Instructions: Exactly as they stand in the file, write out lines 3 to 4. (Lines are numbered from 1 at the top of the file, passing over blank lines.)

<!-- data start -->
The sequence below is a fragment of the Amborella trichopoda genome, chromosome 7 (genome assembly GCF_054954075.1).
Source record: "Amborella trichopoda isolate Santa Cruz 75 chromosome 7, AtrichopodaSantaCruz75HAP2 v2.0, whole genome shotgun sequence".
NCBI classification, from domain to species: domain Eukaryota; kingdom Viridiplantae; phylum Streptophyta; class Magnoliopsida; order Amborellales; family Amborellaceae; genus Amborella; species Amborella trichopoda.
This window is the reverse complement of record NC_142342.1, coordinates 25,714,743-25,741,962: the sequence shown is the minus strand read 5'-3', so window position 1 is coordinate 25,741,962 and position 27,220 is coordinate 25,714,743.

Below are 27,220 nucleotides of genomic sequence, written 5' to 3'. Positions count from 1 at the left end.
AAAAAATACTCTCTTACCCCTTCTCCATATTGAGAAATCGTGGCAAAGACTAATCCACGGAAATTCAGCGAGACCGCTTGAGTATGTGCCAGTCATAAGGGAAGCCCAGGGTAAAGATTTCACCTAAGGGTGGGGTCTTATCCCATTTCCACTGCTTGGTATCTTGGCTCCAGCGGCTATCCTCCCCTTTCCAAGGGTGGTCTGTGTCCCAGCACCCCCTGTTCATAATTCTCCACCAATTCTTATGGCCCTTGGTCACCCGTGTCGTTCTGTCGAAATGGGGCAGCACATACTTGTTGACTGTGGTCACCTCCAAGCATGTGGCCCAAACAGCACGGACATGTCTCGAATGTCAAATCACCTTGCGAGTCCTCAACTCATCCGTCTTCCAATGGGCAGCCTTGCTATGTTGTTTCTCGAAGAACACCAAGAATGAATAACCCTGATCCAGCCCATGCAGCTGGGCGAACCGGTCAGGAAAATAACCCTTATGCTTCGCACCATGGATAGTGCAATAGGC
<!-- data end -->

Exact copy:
NCBI classification, from domain to species: domain Eukaryota; kingdom Viridiplantae; phylum Streptophyta; class Magnoliopsida; order Amborellales; family Amborellaceae; genus Amborella; species Amborella trichopoda.
This window is the reverse complement of record NC_142342.1, coordinates 25,714,743-25,741,962: the sequence shown is the minus strand read 5'-3', so window position 1 is coordinate 25,741,962 and position 27,220 is coordinate 25,714,743.